Domonique Johnson – 0.45
Now, there are plenty of flaws in this measure. It doesn’t take into account Takeaways, which are obviously the most effective way of ‘playmaking’. If we figured out a way to take INT’s, forced fumbles and fumble recoveries into account (and I’ll get there eventually), Marcus Bacon (2 INT’s, 5 FF’s, 3 FR’s) would move way up the list, as would Lorenzo Williams (2 FF’s, 3 FR’s, plus 2 blocked kicks!) and Stryker Sulak (1 FF, 3 FR’s).

* It’s worth noting that, in the first two games of the season, before he got hurt, 100% of Ziggy Hood’s tackles in ‘close’ games resulted in a success for the defense. Of course, there weren’t too many plays to make in ‘close’ situations against Ole Miss or Murray State since they became blowouts relatively quickly, but I think this does show that Hood was very obviously not the same player after his broken foot.

There is also another aspect to take into account regarding ‘playmaking’: in what percentage of your team’s plays are you involved? Success or no, close game or no, in what percentage of your team’s plays do you get a tackle or solo tackle? For this number, you’d expect LB’s to have a much higher % than DT’s or CB’s (you’d HOPE your CB’s aren’t too high), so let’s once again create a ratio out of the tackles a player made compared to what would be expected out of his position.

Taking injuries (and therefore fewer tackle opportunities) into account, here are the Top Ten Mizzou players in what we’ll call (for now) Tackles/Position Ratio (TPR?):

Darnell Terrell – 1.91
Xzavie Jackson – 1.59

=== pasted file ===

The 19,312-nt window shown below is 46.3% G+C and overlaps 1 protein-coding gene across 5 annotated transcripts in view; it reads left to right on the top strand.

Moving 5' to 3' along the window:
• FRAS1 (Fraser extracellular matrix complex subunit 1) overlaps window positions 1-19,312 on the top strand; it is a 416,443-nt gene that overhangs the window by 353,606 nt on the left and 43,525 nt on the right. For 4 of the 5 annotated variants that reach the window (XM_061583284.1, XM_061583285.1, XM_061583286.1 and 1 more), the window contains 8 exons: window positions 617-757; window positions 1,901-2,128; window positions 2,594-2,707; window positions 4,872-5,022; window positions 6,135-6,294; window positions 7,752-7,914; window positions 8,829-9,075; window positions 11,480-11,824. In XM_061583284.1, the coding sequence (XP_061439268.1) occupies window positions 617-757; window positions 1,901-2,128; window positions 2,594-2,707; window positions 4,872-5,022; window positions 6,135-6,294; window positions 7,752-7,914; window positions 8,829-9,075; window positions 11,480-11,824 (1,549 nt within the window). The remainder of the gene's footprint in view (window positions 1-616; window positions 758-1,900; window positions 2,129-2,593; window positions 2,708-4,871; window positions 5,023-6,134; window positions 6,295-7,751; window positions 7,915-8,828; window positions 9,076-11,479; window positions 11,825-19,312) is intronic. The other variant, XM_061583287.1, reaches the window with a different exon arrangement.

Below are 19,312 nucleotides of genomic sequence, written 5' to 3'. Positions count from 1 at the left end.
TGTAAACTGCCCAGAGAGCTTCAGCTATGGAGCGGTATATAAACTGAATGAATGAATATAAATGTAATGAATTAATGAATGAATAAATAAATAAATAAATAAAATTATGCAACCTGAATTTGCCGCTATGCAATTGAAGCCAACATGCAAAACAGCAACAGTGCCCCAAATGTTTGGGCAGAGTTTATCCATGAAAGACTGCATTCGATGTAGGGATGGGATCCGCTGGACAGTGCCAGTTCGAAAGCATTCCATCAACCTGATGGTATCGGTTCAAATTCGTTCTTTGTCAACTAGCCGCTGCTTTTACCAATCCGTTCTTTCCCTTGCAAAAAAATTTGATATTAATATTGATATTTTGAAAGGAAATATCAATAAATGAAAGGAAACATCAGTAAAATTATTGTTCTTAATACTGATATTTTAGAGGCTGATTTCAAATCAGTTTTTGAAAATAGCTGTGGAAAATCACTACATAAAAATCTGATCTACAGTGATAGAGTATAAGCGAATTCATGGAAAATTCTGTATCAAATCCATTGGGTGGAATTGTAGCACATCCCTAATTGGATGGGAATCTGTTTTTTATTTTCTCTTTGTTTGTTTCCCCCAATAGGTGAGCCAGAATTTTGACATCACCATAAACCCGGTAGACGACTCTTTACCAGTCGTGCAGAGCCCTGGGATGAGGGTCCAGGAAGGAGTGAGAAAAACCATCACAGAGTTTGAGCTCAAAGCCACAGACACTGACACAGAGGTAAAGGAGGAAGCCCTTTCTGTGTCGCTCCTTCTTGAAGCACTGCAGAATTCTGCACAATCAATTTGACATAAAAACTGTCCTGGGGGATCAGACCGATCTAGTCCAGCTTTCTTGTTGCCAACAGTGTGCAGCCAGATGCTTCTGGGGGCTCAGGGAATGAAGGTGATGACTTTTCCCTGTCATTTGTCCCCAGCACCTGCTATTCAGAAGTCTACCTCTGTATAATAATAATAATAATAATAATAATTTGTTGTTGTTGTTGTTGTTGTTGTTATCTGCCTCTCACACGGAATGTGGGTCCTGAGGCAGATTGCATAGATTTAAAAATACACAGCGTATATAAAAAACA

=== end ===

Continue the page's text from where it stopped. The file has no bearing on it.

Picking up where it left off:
David Overstreet – 1.55
Ziggy Hood – 1.47
Lorenzo Williams – 1.38
Brian Smith – 1.21
Marcus Bacon – 1.15
Stryker Sulak – 1.09
Brandon Massey – 1.06
Hardy Ricks – 1.06
You can tell pretty quickly that the players on this list were the ones who were likely on the field more—all these players started a good chunk of the season. So for now, this seems like as much a measure of tackle opportunities as it does anything else. However, considering how heavy the rotation was among the safeties—Overstreet, Massey, W. Moore, and Pig Brown—it is relatively impressive how high Overstreet’s ratio is here.

And the fact that Terrell had that many more tackles than could be expected of the CB position is a bit confusing—did he have more tackles because the guy he was covering had more catches than they should have (he was, after all, almost always single-covering the opposition’s best WR), or because he was better in run support, or both?

For now, let’s say that having a high ‘Tackles/Position Ratio’ is a good thing (which is obviously debatable). What if we created one ‘playmaker measure’ by multiplying this TPR with the ‘PPR’ from above (what would we call it, the TPRPPR?)? The higher the number, the higher tackles and ‘successful plays’ than others at their position. Sounds like a great idea, right? Let’s see what that number tells us. Here are the top ten Mizzou players (bold = returning in 2007):

1. Lorenzo Williams – 2.69
2. Darnell Terrell – 2.51
3. Xzavie Jackson – 2.14
4. Dedrick Harrington – 1.63
5. David Overstreet – 1.50
6. Brian Smith – 1.43
7. Stryker Sulak – 1.28
8. Marcus Bacon – 1.04
9. Ziggy Hood – 0.93
10. William Moore – 0.90
Lots of ground still to cover with these measures (and other ones I haven’t touched on yet), but I thought this would be something interesting to look at. The fact that Lorenzo Williams is that much higher than anybody else, I think, says something. What it says, exactly, will be more clear when I get other teams’ data entered. I bet you can’t wait.

As always, I open the floor here for feedback. Are there other things I should be looking at with this data?